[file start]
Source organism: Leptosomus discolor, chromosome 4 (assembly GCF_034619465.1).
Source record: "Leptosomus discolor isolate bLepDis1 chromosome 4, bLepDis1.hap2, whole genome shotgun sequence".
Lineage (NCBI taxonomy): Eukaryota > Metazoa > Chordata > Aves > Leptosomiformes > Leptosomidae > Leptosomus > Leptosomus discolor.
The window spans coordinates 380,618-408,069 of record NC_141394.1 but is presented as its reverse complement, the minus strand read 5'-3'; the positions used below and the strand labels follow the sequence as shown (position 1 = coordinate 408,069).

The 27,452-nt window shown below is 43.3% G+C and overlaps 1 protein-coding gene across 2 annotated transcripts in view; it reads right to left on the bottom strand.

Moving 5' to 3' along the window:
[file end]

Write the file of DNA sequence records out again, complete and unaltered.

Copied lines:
Source organism: Leptosomus discolor, chromosome 4 (assembly GCF_034619465.1).
Source record: "Leptosomus discolor isolate bLepDis1 chromosome 4, bLepDis1.hap2, whole genome shotgun sequence".
Lineage (NCBI taxonomy): Eukaryota > Metazoa > Chordata > Aves > Leptosomiformes > Leptosomidae > Leptosomus > Leptosomus discolor.
The window spans coordinates 380,618-408,069 of record NC_141394.1 but is presented as its reverse complement, the minus strand read 5'-3'; the positions used below and the strand labels follow the sequence as shown (position 1 = coordinate 408,069).

The 27,452-nt window shown below is 43.3% G+C and overlaps 1 protein-coding gene across 2 annotated transcripts in view; it reads right to left on the bottom strand.

Moving 5' to 3' along the window: